Jan. 6 Committee Makes Case For Slapping Bannon With Contempt Charges

BRUSSEL, BELGIUM - DECEMBER 08: Former White House Chief Stratgist and Senior Counselor to President Donald Trump and CEO of the Trump Presidential Campaign, Steve Bannon speaks with journalists and delivers a speech... BRUSSEL, BELGIUM - DECEMBER 08: Former White House Chief Stratgist and Senior Counselor to President Donald Trump and CEO of the Trump Presidential Campaign, Steve Bannon speaks with journalists and delivers a speech during a conference of the Marrakesh-pact organised by Flemish far-right party Vlaams Belang at the Flemish Parliament on December 08, 2018 in Brussel, Belgium. (Photo by Sylvain Lefevre/Getty Images) MORE LESS
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The House Jan. 6 select committee took its first step toward holding former White House adviser Steve Bannon in contempt late Monday after he defied the panel’s subpoena demanding testimony and certain documents last week.

The committee released a 26-page report laying out its case for criminal contempt charges against Bannon, who had argued that ex-President Donald Trump’s “executive privilege” claim prevented him from complying with the panel’s subpoena. The committee is set to vote on the Bannon “contempt report” this evening. If approved, it will be sent to the House for a full vote.

The report first explained why Bannon’s testimony is “critical” to the committee’s investigation into the Capitol attack, one that was, of course, fueled by Trump and his lackeys’ lies about the 2020 election being rigged.

The report also knocked down Bannon’s “executive privilege” argument with an obvious counterpoint: The adviser had been fired from the White House in 2017, years before the insurrection.

“The Select Committee seeks information from Mr. Bannon on a wide range of subjects that it is inconceivable executive privilege would reach,” the committee argued in its report. “Mr. Bannon was a private citizen during the relevant time period and the testimony and documents the Select Committee is demanding do not concern discussion of official government matters with the President and his immediate advisors.”

The committee’s report revealed for the first time what kinds of documents and testimony the panel had sought in its Bannon subpoena, which included Bannon’s interactions with not just Trump but private, non-government citizens -– interactions that the report argues would therefore, again, not be protected as “executive privilege.”

The report also gave a rather detailed outline of how the committee, particularly committee chair Bennie Thompson (D-MS), communicated with Bannon and his lawyer, Robert Costello, after issuing the subpoena that ordered the ex-adviser to hand over requested documents by October 7 and to come in for a deposition on October 14.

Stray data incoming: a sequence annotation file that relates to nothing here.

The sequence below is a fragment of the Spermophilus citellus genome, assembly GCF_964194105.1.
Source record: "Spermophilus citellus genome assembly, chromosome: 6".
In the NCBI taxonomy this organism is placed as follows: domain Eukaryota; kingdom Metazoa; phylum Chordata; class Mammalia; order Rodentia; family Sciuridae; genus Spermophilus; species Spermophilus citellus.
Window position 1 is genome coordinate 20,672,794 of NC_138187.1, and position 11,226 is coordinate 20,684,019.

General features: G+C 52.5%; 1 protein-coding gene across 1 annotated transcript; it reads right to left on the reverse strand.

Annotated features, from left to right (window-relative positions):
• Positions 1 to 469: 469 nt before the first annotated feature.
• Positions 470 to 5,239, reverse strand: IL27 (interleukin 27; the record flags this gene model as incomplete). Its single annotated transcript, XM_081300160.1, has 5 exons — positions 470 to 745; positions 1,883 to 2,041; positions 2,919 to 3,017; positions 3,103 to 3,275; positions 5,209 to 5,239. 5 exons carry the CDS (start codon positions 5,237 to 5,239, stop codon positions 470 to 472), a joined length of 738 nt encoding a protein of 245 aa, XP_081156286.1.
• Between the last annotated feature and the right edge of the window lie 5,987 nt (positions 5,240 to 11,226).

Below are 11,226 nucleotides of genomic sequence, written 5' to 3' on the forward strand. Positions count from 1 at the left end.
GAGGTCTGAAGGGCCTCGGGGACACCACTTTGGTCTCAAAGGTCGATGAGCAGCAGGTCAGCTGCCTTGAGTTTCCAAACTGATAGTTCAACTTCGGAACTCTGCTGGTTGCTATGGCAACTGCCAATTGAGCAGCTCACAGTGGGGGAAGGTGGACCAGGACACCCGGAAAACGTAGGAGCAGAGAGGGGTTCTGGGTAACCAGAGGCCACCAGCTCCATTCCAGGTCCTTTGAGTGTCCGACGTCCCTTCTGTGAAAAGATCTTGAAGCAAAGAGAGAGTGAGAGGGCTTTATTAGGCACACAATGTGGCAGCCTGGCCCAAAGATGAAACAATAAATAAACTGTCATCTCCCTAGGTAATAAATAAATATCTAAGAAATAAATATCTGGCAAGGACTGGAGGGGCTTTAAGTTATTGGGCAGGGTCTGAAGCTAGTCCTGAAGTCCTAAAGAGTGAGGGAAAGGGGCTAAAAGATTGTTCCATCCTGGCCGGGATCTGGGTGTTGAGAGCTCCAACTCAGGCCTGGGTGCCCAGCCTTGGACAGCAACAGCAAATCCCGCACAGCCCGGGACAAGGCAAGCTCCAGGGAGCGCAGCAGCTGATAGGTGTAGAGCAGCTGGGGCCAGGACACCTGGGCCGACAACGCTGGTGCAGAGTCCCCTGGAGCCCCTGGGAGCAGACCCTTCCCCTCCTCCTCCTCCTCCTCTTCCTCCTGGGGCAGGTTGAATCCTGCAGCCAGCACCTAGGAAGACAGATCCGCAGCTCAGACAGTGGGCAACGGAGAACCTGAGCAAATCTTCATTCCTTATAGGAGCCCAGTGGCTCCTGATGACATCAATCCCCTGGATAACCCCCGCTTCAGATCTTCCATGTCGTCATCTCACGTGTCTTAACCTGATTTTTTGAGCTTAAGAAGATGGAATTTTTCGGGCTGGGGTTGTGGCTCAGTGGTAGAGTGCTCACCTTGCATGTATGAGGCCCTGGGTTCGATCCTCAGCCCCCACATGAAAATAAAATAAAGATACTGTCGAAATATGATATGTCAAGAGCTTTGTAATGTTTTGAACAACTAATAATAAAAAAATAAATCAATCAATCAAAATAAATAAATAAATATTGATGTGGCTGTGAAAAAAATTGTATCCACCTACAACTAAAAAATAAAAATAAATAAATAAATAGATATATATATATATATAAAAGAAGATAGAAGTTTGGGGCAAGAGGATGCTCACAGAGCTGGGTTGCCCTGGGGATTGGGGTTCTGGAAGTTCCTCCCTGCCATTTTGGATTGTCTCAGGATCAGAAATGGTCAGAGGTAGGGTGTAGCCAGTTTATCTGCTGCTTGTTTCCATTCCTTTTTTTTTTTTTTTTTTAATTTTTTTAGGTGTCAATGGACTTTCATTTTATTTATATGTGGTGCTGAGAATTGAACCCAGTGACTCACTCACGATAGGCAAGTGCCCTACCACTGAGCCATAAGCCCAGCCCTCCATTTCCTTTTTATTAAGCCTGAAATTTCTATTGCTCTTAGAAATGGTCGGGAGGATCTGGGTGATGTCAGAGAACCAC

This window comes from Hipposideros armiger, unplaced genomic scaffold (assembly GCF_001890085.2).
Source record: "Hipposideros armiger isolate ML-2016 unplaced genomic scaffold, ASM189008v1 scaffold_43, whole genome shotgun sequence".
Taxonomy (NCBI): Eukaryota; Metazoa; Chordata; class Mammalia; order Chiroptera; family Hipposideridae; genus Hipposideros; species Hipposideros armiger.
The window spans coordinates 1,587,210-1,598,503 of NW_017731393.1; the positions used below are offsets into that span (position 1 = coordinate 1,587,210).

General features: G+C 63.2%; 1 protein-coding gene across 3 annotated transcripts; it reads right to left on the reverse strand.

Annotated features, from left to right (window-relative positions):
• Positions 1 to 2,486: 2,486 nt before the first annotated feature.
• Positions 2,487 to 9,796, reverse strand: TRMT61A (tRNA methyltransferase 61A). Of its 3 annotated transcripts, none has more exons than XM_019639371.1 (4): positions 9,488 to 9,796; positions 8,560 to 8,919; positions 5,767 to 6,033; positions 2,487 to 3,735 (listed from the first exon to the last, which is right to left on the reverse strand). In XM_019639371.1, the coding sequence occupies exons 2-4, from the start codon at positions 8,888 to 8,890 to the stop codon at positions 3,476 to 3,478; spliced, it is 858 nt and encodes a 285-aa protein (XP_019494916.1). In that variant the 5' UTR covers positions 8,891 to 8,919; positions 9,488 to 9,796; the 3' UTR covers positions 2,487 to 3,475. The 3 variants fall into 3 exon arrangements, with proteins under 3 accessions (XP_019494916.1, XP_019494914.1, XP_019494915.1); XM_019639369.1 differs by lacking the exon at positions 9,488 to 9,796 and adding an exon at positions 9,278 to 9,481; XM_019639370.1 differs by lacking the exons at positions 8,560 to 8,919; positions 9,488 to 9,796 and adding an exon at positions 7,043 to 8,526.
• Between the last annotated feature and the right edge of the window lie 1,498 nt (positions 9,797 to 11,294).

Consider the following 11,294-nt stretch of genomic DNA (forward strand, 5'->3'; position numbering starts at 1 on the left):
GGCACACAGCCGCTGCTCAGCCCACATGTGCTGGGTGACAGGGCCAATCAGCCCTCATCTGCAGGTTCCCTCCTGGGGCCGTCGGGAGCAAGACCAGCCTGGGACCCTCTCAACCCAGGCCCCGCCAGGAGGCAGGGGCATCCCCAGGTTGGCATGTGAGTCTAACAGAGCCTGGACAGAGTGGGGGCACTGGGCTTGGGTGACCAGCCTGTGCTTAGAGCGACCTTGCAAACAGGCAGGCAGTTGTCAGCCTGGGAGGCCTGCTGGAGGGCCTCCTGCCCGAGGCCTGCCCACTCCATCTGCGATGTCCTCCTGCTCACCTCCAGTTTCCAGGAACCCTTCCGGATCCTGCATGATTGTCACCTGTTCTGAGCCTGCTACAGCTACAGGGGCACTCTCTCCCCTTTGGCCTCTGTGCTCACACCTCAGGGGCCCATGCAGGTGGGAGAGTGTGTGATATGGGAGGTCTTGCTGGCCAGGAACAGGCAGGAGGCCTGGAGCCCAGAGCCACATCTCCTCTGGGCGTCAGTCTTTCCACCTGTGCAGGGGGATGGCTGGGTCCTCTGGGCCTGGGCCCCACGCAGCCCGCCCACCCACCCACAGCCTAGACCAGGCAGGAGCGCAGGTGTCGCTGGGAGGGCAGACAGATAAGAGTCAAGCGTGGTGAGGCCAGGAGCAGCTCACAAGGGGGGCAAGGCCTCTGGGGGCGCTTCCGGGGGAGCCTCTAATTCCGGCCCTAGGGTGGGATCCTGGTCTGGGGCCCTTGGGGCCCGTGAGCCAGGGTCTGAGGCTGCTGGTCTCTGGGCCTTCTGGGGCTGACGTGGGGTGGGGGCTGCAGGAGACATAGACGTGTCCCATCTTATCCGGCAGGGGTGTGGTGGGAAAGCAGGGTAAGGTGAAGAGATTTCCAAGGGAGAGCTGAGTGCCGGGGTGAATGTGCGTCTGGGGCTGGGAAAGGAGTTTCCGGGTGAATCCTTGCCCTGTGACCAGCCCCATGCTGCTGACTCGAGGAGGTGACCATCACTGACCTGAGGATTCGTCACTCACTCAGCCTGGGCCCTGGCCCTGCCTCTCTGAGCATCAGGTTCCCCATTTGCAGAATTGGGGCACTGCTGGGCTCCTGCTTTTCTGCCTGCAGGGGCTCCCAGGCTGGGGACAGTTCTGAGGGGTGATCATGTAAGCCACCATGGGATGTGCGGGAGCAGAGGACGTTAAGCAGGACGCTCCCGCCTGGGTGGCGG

According to the report, the committee’s staff emailed Costello on October 13 to discuss the “logistics” of Bannon’s scheduled deposition. Costello and the committee allegedly spoke on the phone about an hour after the email was sent. It was allegedly during that call that Bannon’s lawyer stated that his client would not appear before the committee due to Trump’s executive privilege claim. Then, as we know, Bannon refused to show up at the hearing the next day on October 14 at 10 a.m. ET.

However, “Mr. Bannon has relied on no legal authority to support his refusal to comply in any fashion with the subpoena,” the report argued.

The report alleged that Bannon and Costello didn’t offer any specific objections to the documents listed in the subpoena or explain what in those requested documents or testimony would be protected by executive privilege. Trump himself hasn’t told the committee that the information the committee seeks from Bannon falls under executive privilege, the report said, only Bannon himself has made that claim.

“This third-hand, non-specific assertion of privilege, without any description of the documents or testimony over which privilege is claimed, is insufficient to activate a claim of executive privilege,” the report said.

Even if Bannon could have plausibly claimed executive privilege, he still needed to show up to the hearing and make the argument in the first place, the report said. Bannon was also required to provide the committee with a “privilege log” that identifies which documents fall under executive privilege and why, the report argued.

“Mr. Bannon did neither,” the report said. “He should be held in contempt.”

Read the report below:

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